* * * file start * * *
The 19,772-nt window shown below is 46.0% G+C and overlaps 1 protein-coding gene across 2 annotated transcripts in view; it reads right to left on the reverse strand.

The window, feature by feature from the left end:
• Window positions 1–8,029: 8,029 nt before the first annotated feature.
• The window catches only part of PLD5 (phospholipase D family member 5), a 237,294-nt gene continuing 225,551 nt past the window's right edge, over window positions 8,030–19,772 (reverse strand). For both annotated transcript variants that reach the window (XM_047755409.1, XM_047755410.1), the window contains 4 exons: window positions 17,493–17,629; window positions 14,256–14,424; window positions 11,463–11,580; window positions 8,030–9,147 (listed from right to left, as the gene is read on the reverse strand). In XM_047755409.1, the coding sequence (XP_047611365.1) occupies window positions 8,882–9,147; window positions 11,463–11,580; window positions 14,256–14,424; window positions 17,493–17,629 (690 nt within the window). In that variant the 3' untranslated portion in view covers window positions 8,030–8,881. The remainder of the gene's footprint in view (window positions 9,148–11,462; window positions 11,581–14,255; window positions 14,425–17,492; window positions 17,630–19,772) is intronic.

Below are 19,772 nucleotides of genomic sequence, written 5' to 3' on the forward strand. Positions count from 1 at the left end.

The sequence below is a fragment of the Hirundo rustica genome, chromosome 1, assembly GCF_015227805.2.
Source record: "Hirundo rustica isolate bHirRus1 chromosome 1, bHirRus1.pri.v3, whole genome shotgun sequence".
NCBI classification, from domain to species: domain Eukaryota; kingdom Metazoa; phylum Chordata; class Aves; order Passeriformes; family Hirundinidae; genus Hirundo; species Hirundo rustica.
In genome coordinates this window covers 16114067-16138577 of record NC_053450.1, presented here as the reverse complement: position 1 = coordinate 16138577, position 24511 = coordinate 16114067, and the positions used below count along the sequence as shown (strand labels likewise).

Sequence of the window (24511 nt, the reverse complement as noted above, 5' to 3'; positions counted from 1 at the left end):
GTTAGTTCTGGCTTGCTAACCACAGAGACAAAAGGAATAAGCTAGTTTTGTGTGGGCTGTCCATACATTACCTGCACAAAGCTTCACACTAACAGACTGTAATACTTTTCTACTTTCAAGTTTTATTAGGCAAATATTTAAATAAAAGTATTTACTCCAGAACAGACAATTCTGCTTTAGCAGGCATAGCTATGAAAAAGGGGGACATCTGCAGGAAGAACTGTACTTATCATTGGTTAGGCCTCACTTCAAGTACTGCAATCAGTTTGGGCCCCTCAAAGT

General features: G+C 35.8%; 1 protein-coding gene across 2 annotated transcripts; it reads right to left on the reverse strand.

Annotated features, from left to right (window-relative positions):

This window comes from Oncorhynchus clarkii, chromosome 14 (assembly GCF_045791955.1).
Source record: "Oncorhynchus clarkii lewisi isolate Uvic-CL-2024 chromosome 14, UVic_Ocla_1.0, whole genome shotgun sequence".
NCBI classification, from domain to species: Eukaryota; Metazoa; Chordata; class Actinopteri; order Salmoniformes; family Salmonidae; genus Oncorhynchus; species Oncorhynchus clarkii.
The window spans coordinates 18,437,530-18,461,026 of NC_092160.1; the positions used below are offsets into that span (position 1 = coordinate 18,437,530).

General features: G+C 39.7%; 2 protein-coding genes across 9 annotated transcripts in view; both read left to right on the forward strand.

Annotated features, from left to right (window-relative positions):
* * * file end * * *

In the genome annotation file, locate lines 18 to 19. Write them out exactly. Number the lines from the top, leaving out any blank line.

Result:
General features: G+C 39.7%; 2 protein-coding genes across 9 annotated transcripts in view; both read left to right on the forward strand.

Annotated features, from left to right (window-relative positions):